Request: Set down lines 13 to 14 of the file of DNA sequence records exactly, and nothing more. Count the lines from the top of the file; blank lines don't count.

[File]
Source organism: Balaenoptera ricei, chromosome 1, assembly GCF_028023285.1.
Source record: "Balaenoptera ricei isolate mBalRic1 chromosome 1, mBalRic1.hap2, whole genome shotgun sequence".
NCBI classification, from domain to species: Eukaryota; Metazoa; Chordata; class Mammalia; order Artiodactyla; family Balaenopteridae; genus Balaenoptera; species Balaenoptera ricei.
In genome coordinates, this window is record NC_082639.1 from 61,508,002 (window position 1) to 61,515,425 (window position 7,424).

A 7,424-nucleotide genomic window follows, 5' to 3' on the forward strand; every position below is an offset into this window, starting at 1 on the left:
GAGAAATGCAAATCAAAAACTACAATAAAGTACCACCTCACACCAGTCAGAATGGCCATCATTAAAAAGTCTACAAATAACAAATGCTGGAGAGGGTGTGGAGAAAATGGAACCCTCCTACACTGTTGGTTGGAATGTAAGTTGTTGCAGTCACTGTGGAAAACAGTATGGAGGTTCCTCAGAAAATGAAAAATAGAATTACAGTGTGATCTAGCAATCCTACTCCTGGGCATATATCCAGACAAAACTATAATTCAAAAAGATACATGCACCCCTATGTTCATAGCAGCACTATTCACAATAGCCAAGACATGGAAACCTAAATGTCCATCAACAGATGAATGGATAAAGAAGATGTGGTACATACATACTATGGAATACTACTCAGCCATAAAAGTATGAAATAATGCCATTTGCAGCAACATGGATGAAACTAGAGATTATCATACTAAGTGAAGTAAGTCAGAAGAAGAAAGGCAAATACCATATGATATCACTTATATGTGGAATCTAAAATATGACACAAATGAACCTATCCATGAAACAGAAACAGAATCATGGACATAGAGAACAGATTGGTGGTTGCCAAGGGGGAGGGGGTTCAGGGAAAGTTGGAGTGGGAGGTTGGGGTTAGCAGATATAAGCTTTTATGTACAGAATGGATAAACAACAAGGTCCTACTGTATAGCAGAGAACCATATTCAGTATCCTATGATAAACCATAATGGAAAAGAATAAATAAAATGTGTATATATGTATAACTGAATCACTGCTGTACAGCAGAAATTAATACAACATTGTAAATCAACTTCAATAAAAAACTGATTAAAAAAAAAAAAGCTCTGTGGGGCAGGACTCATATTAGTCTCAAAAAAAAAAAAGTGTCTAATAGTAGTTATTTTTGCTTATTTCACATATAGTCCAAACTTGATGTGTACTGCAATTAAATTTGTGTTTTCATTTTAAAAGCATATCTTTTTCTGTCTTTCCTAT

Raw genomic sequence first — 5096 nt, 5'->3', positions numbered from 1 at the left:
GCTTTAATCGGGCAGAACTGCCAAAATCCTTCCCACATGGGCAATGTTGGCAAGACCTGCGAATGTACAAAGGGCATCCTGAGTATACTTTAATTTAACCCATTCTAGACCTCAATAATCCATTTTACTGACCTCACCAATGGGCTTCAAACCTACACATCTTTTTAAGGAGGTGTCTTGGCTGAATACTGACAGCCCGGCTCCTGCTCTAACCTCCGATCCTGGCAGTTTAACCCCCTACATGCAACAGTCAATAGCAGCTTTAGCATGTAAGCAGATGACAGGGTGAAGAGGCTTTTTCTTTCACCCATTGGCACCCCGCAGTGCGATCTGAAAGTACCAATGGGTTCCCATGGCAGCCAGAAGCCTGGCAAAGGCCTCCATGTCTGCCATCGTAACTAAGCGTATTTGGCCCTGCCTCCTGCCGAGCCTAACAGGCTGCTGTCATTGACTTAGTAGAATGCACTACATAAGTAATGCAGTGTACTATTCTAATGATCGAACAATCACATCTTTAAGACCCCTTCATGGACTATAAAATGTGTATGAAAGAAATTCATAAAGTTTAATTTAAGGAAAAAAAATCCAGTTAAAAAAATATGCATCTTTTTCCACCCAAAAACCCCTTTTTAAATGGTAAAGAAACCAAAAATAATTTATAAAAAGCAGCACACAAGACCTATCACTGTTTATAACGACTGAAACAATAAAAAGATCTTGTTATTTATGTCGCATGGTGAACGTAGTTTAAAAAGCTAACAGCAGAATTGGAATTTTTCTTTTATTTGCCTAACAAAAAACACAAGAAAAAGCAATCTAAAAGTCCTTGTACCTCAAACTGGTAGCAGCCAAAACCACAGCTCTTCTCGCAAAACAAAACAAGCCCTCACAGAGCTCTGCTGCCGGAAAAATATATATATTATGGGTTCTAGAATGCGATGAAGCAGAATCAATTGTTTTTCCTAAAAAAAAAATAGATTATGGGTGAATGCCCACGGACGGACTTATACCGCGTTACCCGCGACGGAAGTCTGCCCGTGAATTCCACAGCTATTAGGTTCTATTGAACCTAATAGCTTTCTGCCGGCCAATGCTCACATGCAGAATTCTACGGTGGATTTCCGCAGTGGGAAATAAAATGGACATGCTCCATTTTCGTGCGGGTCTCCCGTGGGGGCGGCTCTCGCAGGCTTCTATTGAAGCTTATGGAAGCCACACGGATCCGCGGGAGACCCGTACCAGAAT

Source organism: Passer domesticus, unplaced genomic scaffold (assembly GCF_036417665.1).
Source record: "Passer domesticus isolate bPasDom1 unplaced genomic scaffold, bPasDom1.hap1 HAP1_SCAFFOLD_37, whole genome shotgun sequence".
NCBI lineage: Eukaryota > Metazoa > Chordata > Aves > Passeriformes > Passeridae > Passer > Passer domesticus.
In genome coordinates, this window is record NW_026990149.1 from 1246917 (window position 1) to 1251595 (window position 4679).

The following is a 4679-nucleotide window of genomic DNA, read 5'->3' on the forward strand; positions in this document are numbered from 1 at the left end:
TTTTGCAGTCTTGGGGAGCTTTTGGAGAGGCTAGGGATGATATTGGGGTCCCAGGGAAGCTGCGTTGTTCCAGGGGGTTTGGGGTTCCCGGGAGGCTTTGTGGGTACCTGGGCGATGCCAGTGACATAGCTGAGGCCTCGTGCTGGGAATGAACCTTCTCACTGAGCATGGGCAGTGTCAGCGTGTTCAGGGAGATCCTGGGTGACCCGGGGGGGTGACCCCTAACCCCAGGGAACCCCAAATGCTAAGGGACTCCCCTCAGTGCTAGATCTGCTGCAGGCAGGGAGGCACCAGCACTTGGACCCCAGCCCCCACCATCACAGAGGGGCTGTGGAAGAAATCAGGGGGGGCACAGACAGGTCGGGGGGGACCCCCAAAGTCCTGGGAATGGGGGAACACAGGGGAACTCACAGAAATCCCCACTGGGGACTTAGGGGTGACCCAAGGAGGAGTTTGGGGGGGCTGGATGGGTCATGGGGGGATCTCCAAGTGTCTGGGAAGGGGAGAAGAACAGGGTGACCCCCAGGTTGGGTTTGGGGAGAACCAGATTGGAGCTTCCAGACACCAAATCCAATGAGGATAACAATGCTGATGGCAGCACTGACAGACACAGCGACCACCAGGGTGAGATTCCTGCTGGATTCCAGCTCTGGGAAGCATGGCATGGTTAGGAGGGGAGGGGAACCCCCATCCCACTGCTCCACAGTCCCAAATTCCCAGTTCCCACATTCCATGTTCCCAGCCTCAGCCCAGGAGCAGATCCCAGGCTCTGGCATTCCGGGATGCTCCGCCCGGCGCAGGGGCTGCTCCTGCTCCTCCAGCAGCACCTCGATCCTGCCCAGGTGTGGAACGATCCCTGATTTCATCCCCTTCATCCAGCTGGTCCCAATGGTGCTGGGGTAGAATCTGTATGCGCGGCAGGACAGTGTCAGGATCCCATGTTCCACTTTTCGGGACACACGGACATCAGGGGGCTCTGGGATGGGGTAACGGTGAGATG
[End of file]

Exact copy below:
The following is a 4679-nucleotide window of genomic DNA, read 5'->3' on the forward strand; positions in this document are numbered from 1 at the left end:
TTTTGCAGTCTTGGGGAGCTTTTGGAGAGGCTAGGGATGATATTGGGGTCCCAGGGAAGCTGCGTTGTTCCAGGGGGTTTGGGGTTCCCGGGAGGCTTTGTGGGTACCTGGGCGATGCCAGTGACATAGCTGAGGCCTCGTGCTGGGAATGAACCTTCTCACTGAGCATGGGCAGTGTCAGCGTGTTCAGGGAGATCCTGGGTGACCCGGGGGGGTGACCCCTAACCCCAGGGAACCCCAAATGCTAAGGGACTCCCCTCAGTGCTAGATCTGCTGCAGGCAGGGAGGCACCAGCACTTGGACCCCAGCCCCCACCATCACAGAGGGGCTGTGGAAGAAATCAGGGGGGGCACAGACAGGTCGGGGGGGACCCCCAAAGTCCTGGGAATGGGGGAACACAGGGGAACTCACAGAAATCCCCACTGGGGACTTAGGGGTGACCCAAGGAGGAGTTTGGGGGGGCTGGATGGGTCATGGGGGGATCTCCAAGTGTCTGGGAAGGGGAGAAGAACAGGGTGACCCCCAGGTTGGGTTTGGGGAGAACCAGATTGGAGCTTCCAGACACCAAATCCAATGAGGATAACAATGCTGATGGCAGCACTGACAGACACAGCGACCACCAGGGTGAGATTCCTGCTGGATTCCAGCTCTGGGAAGCATGGCATGGTTAGGAGGGGAGGGGAACCCCCATCCCACTGCTCCACAGTCCCAAATTCCCAGTTCCCACATTCCATGTTCCCAGCCTCAGCCCAGGAGCAGATCCCAGGCTCTGGCATTCCGGGATGCTCCGCCCGGCGCAGGGGCTGCTCCTGCTCCTCCAGCAGCACCTCGATCCTGCCCAGGTGTGGAACGATCCCTGATTTCATCCCCTTCATCCAGCTGGTCCCAATGGTGCTGGGGTAGAATCTGTATGCGCGGCAGGACAGTGTCAGGATCCCATGTTCCACTTTTCGGGACACACGGACATCAGGGGGCTCTGGGATGGGGTAACGGTGAGATG